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The Complete Guide to Chase's Price Protection Benefit

Illustration for article titled The Complete Guide to Chases Price Protection Benefit
Photo: Thomas8047 (Flickr)

Update: Chase no longer offers price protection on their cards, unfortunately.

It sounds like cheating, but if you use the right credit cards and apply a bit of diligence, you can get refunded the price difference on a lot of purchases if a better deal pops up within a few months.


Different issuers have different price protection policies, so be sure to check your card’s benefit guide for complete details. But in this post we’ll focus on Chase, since they offer price protection on a wide array of cards, including several that you should have in your wallet regardless.

What’s Eligible For Price Protection?

First and foremost, you’ll have to use an eligible card on any item you want to invoke purchase protection for (obviously). Among Chase cards, the following carry the benefit:

Sadly, Chase’s Amazon Prime Rewards Visa isn’t included, so for Amazon purchases, you’ll have to choose between 5% back and price protection; you can’t have both.


Even if you use the right card, not all products are eligible. Purchases from any of the following categories are excluded, none of which are particularly surprising:

  • Animals and living plants
  • Boats, automobiles, and any other motorized vehicles and their motors, equipment, and accessories
  • Cell phone service agreements and cell phone contracts
  • Items advertised or shown as price quotes, and bids or nal sale amounts from a non-auction Internet site
  • Items returned to any store and layaway items
  • Items previously owned, sold “as is,” and refurbished items
  • Items purchased for resale, professional, or commercial use
  • Items purchased outside of the United States
  • Jewelry, antiques, collectible items, rare or one-of-a-kind items, special order items, custom items, and tailored items
  • Manufacturer or merchant rebates
  • Perishables, services, consumables, and limited-life items including, but not limited to, rechargeable batteries
  • Price differences involving manufacturer and/or merchant rebates, shipping and handling fees, and sales tax, if any, are not covered by the Price Protection benefit
  • Traveler’s checks, cash, tickets, credit or debit cards, and any other negotiable instruments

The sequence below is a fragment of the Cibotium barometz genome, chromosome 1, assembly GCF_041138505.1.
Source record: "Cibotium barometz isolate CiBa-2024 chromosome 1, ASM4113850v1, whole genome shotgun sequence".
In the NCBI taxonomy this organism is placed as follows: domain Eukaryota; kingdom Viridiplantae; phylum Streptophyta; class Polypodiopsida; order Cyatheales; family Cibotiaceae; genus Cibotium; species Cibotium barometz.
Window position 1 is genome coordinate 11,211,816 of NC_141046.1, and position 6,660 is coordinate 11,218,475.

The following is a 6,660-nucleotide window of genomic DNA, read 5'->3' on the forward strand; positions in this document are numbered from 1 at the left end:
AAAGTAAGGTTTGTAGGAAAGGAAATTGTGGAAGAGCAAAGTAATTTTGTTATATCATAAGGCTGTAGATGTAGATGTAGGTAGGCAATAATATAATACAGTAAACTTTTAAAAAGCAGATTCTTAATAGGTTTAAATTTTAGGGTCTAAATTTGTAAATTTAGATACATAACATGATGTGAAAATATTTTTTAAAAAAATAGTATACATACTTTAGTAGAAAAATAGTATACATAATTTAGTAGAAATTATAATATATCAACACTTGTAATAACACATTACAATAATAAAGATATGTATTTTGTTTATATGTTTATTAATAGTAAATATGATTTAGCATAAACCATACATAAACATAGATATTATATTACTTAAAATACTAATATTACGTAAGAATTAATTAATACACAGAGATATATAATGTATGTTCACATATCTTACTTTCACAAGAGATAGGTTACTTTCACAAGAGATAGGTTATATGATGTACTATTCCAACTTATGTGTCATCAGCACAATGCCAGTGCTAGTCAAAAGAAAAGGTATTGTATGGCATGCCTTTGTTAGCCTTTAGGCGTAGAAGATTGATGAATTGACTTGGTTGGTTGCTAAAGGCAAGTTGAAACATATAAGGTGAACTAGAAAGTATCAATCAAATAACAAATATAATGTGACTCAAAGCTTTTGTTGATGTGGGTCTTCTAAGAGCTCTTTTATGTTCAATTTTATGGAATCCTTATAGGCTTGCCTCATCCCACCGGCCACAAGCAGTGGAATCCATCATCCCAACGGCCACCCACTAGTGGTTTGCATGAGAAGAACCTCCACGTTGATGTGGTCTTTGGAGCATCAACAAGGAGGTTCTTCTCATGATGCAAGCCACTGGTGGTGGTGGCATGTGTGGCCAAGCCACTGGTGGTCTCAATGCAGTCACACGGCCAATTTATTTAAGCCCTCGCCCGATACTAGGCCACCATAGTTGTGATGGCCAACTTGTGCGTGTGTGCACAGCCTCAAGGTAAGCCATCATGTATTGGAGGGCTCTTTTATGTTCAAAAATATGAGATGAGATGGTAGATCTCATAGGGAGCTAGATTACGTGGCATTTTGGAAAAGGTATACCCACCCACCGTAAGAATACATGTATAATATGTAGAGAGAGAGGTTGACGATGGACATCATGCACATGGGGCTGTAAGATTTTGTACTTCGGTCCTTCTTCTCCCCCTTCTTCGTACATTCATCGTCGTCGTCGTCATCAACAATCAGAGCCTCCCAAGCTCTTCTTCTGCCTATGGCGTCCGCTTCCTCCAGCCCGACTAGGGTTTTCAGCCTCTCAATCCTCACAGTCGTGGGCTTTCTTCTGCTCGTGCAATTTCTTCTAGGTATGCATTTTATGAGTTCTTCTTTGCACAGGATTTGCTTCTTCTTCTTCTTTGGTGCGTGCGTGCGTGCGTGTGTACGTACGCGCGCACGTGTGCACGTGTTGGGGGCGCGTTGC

And finally, not all sale prices are covered. Chase’s claims form says “flea markets, fire sales, limited quantity promotions, seasonal sales, or auctions” don’t apply for price protection. A few of those categories leave open room for some interpretation, so your mileage may vary. You can, however, match against a sale from a different retailer than the one you originally purchased from.

How Much Is Covered?

Again, this will vary by issuer, but Chase will reimburse up to $500 per item, and up to $2,500 per year. For price drops pegged to “cash only, close-out, liquidation and going-out-of-business sales,” you’re limited to $50 per item, and $150 per year.


How Does It Work?

All you need is your original sales receipt, proof of a price drop within 90 days of your initial purchase (it doesn’t have to be the same retailer, but it does have to be the exact same product), and a copy of your credit card statement showing the charge.


Once you have your documents together, you’ll need to fill out a form and upload them through this site, the same one you’d use for Chase’s trip delay and rental car insurance claims. Once you’ve started your claim, they’ll also send you an attestation form in the mail that you have to sign, basically saying you aren’t lying.

Assuming everything is in order, you’ll soon get a check in the mail for the price difference. With so many stipulations, it’s far from a guarantee that you’ll see any money from this benefit—the seasonal and limited quantity sale exclusions leave a lot of room for interpretation)—but it’s really not a ton of work, and can be quite lucrative on major purchases like TVs.


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